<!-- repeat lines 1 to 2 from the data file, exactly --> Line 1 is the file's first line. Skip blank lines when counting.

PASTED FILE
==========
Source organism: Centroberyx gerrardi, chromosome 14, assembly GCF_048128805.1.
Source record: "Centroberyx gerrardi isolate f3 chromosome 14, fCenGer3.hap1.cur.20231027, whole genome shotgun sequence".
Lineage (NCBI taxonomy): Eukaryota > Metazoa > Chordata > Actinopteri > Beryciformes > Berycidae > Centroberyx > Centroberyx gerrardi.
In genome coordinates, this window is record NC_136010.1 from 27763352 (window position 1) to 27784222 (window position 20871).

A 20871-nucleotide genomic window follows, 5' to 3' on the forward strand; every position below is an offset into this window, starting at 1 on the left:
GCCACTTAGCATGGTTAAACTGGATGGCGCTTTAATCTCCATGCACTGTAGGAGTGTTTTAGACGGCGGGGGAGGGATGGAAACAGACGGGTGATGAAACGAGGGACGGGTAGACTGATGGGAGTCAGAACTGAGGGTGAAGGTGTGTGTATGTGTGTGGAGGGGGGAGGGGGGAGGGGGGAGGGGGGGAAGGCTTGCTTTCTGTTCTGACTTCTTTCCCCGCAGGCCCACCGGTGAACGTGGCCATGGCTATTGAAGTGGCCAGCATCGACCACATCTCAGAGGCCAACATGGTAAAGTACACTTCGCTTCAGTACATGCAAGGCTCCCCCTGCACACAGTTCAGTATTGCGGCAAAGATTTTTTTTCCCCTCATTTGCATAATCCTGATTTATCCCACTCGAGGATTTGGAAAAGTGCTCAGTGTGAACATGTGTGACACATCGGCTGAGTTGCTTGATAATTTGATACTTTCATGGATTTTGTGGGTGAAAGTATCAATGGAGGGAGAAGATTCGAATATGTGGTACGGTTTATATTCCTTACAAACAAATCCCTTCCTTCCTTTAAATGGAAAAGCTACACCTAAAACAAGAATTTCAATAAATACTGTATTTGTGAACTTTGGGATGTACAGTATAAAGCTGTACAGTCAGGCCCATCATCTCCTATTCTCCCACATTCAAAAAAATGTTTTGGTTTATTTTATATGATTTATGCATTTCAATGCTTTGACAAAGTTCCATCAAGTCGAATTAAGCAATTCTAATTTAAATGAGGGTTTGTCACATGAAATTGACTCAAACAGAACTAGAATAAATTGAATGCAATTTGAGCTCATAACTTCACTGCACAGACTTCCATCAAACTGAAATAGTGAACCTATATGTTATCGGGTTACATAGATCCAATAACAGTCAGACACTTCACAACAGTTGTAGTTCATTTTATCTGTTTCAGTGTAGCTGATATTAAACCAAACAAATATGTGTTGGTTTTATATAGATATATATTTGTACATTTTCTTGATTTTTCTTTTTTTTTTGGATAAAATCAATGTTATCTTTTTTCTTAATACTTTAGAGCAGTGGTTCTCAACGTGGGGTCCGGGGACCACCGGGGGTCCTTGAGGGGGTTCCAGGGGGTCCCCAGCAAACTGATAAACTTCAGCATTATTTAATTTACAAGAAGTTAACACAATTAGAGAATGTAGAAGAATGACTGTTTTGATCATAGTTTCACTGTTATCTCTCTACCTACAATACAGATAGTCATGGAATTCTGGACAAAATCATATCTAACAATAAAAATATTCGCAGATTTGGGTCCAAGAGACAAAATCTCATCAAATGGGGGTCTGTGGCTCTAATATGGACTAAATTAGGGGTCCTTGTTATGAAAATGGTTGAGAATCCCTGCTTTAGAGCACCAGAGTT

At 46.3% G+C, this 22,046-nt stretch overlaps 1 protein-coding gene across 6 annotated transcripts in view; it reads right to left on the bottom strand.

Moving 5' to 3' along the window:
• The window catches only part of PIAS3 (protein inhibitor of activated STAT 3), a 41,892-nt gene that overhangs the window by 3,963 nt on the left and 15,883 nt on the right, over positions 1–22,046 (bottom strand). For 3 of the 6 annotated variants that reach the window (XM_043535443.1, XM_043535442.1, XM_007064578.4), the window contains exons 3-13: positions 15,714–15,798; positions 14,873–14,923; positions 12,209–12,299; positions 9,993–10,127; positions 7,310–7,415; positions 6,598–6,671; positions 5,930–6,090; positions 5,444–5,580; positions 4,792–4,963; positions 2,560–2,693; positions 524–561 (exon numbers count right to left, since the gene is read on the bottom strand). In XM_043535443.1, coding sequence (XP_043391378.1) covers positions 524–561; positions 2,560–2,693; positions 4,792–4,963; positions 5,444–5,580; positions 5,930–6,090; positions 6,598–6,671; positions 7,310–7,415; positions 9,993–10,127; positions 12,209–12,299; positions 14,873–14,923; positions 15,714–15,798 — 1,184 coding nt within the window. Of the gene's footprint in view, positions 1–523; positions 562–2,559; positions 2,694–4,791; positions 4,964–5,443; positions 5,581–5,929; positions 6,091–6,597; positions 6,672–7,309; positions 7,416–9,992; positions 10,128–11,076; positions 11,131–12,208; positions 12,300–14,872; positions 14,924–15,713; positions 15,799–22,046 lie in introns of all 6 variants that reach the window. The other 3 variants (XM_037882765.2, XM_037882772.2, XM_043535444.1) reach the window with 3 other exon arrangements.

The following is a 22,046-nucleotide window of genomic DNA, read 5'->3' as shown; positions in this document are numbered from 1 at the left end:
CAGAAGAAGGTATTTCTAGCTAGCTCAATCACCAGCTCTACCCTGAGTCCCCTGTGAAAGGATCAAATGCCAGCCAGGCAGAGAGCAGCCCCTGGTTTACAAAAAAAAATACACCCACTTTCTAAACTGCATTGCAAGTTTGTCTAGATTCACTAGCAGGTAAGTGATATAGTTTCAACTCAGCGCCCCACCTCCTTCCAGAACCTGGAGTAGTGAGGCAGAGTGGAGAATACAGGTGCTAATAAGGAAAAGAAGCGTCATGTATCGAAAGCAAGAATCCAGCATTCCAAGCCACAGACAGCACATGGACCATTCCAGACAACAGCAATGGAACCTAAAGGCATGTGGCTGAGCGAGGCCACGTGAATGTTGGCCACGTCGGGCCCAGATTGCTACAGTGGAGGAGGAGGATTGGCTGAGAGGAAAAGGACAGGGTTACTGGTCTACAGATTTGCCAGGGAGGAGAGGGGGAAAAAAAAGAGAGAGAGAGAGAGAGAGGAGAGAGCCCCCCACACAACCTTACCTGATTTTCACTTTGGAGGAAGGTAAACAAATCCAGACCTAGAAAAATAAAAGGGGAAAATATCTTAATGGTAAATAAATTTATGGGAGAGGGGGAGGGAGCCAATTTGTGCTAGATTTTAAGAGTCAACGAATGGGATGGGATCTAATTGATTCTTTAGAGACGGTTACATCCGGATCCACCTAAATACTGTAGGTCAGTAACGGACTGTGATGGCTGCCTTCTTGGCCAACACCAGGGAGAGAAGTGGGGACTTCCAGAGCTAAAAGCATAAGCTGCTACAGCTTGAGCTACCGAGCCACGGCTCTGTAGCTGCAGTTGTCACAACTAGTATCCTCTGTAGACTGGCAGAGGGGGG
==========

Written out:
Source organism: Centroberyx gerrardi, chromosome 14, assembly GCF_048128805.1.
Source record: "Centroberyx gerrardi isolate f3 chromosome 14, fCenGer3.hap1.cur.20231027, whole genome shotgun sequence".